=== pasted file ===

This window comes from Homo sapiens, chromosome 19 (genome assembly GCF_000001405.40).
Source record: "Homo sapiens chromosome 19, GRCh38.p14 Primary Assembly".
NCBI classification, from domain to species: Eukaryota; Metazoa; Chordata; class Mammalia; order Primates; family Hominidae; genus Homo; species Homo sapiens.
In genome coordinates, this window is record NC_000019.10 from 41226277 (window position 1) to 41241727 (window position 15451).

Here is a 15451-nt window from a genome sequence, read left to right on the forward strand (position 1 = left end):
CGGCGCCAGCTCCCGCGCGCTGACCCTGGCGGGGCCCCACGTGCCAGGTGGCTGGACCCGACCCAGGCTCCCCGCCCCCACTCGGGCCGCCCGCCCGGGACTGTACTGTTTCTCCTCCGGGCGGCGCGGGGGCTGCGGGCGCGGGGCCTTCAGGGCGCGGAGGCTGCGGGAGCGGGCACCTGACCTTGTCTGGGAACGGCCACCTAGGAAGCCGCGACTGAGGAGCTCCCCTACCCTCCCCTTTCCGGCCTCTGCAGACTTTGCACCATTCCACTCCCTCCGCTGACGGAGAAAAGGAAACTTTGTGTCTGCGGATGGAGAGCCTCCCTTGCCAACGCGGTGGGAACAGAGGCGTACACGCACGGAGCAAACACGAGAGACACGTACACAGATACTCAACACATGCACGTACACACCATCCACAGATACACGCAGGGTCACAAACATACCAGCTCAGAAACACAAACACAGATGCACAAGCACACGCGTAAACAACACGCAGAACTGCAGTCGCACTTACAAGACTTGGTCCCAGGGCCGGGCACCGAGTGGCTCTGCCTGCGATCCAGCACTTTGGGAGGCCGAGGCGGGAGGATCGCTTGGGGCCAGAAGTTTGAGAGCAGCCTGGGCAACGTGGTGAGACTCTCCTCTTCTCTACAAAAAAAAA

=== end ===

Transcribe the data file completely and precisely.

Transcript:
This window comes from Homo sapiens, chromosome 19 (genome assembly GCF_000001405.40).
Source record: "Homo sapiens chromosome 19, GRCh38.p14 Primary Assembly".
NCBI classification, from domain to species: Eukaryota; Metazoa; Chordata; class Mammalia; order Primates; family Hominidae; genus Homo; species Homo sapiens.
In genome coordinates, this window is record NC_000019.10 from 41226277 (window position 1) to 41241727 (window position 15451).

Here is a 15451-nt window from a genome sequence, read left to right on the forward strand (position 1 = left end):
CGGCGCCAGCTCCCGCGCGCTGACCCTGGCGGGGCCCCACGTGCCAGGTGGCTGGACCCGACCCAGGCTCCCCGCCCCCACTCGGGCCGCCCGCCCGGGACTGTACTGTTTCTCCTCCGGGCGGCGCGGGGGCTGCGGGCGCGGGGCCTTCAGGGCGCGGAGGCTGCGGGAGCGGGCACCTGACCTTGTCTGGGAACGGCCACCTAGGAAGCCGCGACTGAGGAGCTCCCCTACCCTCCCCTTTCCGGCCTCTGCAGACTTTGCACCATTCCACTCCCTCCGCTGACGGAGAAAAGGAAACTTTGTGTCTGCGGATGGAGAGCCTCCCTTGCCAACGCGGTGGGAACAGAGGCGTACACGCACGGAGCAAACACGAGAGACACGTACACAGATACTCAACACATGCACGTACACACCATCCACAGATACACGCAGGGTCACAAACATACCAGCTCAGAAACACAAACACAGATGCACAAGCACACGCGTAAACAACACGCAGAACTGCAGTCGCACTTACAAGACTTGGTCCCAGGGCCGGGCACCGAGTGGCTCTGCCTGCGATCCAGCACTTTGGGAGGCCGAGGCGGGAGGATCGCTTGGGGCCAGAAGTTTGAGAGCAGCCTGGGCAACGTGGTGAGACTCTCCTCTTCTCTACAAAAAAAAA